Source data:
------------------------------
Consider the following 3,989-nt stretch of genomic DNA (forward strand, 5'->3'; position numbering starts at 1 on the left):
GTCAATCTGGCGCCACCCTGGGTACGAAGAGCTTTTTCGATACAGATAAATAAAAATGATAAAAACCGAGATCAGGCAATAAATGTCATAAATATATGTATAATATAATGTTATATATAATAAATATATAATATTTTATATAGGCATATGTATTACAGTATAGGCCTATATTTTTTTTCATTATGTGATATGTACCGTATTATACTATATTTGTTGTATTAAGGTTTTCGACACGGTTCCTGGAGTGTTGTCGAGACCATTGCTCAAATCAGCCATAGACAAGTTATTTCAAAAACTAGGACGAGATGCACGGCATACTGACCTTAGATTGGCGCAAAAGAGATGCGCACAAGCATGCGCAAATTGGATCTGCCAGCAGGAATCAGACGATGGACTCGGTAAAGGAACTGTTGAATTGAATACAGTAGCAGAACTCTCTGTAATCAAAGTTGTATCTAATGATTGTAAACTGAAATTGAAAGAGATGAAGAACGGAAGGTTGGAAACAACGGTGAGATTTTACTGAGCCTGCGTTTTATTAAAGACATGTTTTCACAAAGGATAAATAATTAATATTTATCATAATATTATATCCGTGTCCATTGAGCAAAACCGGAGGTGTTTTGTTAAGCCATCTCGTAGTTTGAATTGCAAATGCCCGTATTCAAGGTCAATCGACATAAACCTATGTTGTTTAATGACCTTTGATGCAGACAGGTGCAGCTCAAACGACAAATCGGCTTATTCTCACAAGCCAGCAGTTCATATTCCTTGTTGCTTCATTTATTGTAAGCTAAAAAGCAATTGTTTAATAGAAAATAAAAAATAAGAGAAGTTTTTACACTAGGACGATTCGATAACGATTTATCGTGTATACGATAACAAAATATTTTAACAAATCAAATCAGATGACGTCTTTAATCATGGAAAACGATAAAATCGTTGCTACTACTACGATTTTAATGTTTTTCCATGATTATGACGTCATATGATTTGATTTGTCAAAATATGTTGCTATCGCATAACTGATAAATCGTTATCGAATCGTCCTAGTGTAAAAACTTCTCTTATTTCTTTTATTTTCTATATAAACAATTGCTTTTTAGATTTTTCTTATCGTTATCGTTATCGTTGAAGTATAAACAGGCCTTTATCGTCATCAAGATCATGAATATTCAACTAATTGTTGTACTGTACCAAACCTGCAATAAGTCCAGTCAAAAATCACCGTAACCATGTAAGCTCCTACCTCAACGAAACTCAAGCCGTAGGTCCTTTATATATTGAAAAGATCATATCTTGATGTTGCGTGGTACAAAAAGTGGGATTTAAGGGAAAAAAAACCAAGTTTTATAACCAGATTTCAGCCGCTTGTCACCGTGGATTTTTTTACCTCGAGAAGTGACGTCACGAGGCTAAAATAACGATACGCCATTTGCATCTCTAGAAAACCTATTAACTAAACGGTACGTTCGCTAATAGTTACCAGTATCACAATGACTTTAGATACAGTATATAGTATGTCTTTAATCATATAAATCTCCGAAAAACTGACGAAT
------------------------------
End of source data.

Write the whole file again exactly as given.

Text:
Consider the following 3,989-nt stretch of genomic DNA (forward strand, 5'->3'; position numbering starts at 1 on the left):
GTCAATCTGGCGCCACCCTGGGTACGAAGAGCTTTTTCGATACAGATAAATAAAAATGATAAAAACCGAGATCAGGCAATAAATGTCATAAATATATGTATAATATAATGTTATATATAATAAATATATAATATTTTATATAGGCATATGTATTACAGTATAGGCCTATATTTTTTTTCATTATGTGATATGTACCGTATTATACTATATTTGTTGTATTAAGGTTTTCGACACGGTTCCTGGAGTGTTGTCGAGACCATTGCTCAAATCAGCCATAGACAAGTTATTTCAAAAACTAGGACGAGATGCACGGCATACTGACCTTAGATTGGCGCAAAAGAGATGCGCACAAGCATGCGCAAATTGGATCTGCCAGCAGGAATCAGACGATGGACTCGGTAAAGGAACTGTTGAATTGAATACAGTAGCAGAACTCTCTGTAATCAAAGTTGTATCTAATGATTGTAAACTGAAATTGAAAGAGATGAAGAACGGAAGGTTGGAAACAACGGTGAGATTTTACTGAGCCTGCGTTTTATTAAAGACATGTTTTCACAAAGGATAAATAATTAATATTTATCATAATATTATATCCGTGTCCATTGAGCAAAACCGGAGGTGTTTTGTTAAGCCATCTCGTAGTTTGAATTGCAAATGCCCGTATTCAAGGTCAATCGACATAAACCTATGTTGTTTAATGACCTTTGATGCAGACAGGTGCAGCTCAAACGACAAATCGGCTTATTCTCACAAGCCAGCAGTTCATATTCCTTGTTGCTTCATTTATTGTAAGCTAAAAAGCAATTGTTTAATAGAAAATAAAAAATAAGAGAAGTTTTTACACTAGGACGATTCGATAACGATTTATCGTGTATACGATAACAAAATATTTTAACAAATCAAATCAGATGACGTCTTTAATCATGGAAAACGATAAAATCGTTGCTACTACTACGATTTTAATGTTTTTCCATGATTATGACGTCATATGATTTGATTTGTCAAAATATGTTGCTATCGCATAACTGATAAATCGTTATCGAATCGTCCTAGTGTAAAAACTTCTCTTATTTCTTTTATTTTCTATATAAACAATTGCTTTTTAGATTTTTCTTATCGTTATCGTTATCGTTGAAGTATAAACAGGCCTTTATCGTCATCAAGATCATGAATATTCAACTAATTGTTGTACTGTACCAAACCTGCAATAAGTCCAGTCAAAAATCACCGTAACCATGTAAGCTCCTACCTCAACGAAACTCAAGCCGTAGGTCCTTTATATATTGAAAAGATCATATCTTGATGTTGCGTGGTACAAAAAGTGGGATTTAAGGGAAAAAAAACCAAGTTTTATAACCAGATTTCAGCCGCTTGTCACCGTGGATTTTTTTACCTCGAGAAGTGACGTCACGAGGCTAAAATAACGATACGCCATTTGCATCTCTAGAAAACCTATTAACTAAACGGTACGTTCGCTAATAGTTACCAGTATCACAATGACTTTAGATACAGTATATAGTATGTCTTTAATCATATAAATCTCCGAAAAACTGACGAAT